Companies wanting to participate in the Commerce Department's controversial Advanced Technology Program (ATP) face a new set of qualification rules. The changes have two major objectives. One is to encourage more consortia composed of a broad range of participants in ATP research ventures. The other is to ensure that big companies pay a majority of costs on their projects. From now on, corporations with large annual revenues must provide at least 60% of total project costs when applying as individual firms, not as part of joint ventures. Previously, all firms had been treated alike regardless of size. Companies applying as individual firms were not required to provide any specific amount as their part of the cost sharing. The aim of the ATP is to provide funding to industry to carry out R&D on high-risk, high-payoff technologies.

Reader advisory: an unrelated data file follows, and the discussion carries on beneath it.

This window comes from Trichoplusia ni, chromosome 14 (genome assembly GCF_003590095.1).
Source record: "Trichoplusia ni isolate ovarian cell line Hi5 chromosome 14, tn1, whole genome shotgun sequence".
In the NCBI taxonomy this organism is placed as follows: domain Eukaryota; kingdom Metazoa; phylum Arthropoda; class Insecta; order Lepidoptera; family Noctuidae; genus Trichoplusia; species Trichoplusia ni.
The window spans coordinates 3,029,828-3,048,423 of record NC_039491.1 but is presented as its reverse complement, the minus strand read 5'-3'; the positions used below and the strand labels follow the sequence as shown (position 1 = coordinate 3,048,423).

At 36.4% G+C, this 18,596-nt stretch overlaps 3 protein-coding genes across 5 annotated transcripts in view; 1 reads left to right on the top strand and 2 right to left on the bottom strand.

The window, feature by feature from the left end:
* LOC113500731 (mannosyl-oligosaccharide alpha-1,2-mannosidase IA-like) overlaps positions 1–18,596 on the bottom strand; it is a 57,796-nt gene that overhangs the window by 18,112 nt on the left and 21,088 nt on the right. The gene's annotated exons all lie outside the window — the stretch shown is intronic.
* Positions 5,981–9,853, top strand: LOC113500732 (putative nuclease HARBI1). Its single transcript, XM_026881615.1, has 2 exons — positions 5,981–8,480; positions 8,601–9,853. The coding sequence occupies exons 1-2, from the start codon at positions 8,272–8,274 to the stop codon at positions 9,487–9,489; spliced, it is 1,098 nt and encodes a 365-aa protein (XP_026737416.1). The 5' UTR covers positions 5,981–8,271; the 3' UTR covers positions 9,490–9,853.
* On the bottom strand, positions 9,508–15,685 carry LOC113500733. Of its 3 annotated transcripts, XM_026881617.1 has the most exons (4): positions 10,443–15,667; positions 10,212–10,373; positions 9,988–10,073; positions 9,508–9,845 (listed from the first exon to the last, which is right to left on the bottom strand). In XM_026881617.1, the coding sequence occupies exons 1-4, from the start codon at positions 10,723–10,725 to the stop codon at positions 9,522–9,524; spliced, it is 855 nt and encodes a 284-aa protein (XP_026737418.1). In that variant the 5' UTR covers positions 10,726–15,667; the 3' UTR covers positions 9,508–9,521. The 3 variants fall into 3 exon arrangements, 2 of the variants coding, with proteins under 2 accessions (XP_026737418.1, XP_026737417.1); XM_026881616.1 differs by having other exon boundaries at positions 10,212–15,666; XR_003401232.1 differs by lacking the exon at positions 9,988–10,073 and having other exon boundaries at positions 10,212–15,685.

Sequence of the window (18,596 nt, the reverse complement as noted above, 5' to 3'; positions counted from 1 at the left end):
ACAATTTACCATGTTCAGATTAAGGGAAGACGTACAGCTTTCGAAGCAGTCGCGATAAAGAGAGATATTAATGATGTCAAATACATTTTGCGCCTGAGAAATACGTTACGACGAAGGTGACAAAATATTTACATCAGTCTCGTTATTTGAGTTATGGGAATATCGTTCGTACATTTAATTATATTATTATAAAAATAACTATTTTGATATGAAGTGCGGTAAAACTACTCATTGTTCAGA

Most machine design engineers will survey existing component manufacturers for standard linear guide products, limiting what they can do with their designs. Using extruded aluminum profile guides can customize machine designs while shrinking the bill of materials.
Weaned on the relatively effortless connectivity of today’s massive variety of consumer electronic products, automation users in the IIoT will likely not tolerate too many competing, piecemeal standards for long. And the Industrial Internet Consortium is trying to preempt history.
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